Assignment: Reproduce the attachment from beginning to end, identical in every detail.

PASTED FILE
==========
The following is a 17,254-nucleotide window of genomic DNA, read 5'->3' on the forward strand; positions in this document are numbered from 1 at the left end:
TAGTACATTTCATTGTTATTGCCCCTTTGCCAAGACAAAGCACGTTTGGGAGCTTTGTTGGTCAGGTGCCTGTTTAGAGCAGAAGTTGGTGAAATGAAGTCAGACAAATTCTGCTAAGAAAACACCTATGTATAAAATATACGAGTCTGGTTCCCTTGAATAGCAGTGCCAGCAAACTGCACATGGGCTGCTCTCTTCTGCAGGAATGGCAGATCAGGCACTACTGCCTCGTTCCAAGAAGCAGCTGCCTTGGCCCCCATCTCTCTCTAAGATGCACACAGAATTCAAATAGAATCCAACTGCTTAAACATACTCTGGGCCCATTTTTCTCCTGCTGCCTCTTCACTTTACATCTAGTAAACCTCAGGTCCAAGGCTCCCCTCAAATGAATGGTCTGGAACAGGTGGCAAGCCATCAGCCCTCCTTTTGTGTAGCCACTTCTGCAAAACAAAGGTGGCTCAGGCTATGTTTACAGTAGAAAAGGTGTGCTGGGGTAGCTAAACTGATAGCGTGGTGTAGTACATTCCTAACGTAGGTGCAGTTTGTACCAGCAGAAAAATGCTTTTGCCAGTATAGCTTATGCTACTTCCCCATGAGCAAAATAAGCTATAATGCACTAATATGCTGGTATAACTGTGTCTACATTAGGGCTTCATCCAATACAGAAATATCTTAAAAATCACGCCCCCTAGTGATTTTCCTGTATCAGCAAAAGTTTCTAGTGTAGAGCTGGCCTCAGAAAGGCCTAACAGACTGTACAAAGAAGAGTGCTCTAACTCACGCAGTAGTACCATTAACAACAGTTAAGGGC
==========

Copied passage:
The following is a 17,254-nucleotide window of genomic DNA, read 5'->3' on the forward strand; positions in this document are numbered from 1 at the left end:
TAGTACATTTCATTGTTATTGCCCCTTTGCCAAGACAAAGCACGTTTGGGAGCTTTGTTGGTCAGGTGCCTGTTTAGAGCAGAAGTTGGTGAAATGAAGTCAGACAAATTCTGCTAAGAAAACACCTATGTATAAAATATACGAGTCTGGTTCCCTTGAATAGCAGTGCCAGCAAACTGCACATGGGCTGCTCTCTTCTGCAGGAATGGCAGATCAGGCACTACTGCCTCGTTCCAAGAAGCAGCTGCCTTGGCCCCCATCTCTCTCTAAGATGCACACAGAATTCAAATAGAATCCAACTGCTTAAACATACTCTGGGCCCATTTTTCTCCTGCTGCCTCTTCACTTTACATCTAGTAAACCTCAGGTCCAAGGCTCCCCTCAAATGAATGGTCTGGAACAGGTGGCAAGCCATCAGCCCTCCTTTTGTGTAGCCACTTCTGCAAAACAAAGGTGGCTCAGGCTATGTTTACAGTAGAAAAGGTGTGCTGGGGTAGCTAAACTGATAGCGTGGTGTAGTACATTCCTAACGTAGGTGCAGTTTGTACCAGCAGAAAAATGCTTTTGCCAGTATAGCTTATGCTACTTCCCCATGAGCAAAATAAGCTATAATGCACTAATATGCTGGTATAACTGTGTCTACATTAGGGCTTCATCCAATACAGAAATATCTTAAAAATCACGCCCCCTAGTGATTTTCCTGTATCAGCAAAAGTTTCTAGTGTAGAGCTGGCCTCAGAAAGGCCTAACAGACTGTACAAAGAAGAGTGCTCTAACTCACGCAGTAGTACCATTAACAACAGTTAAGGGC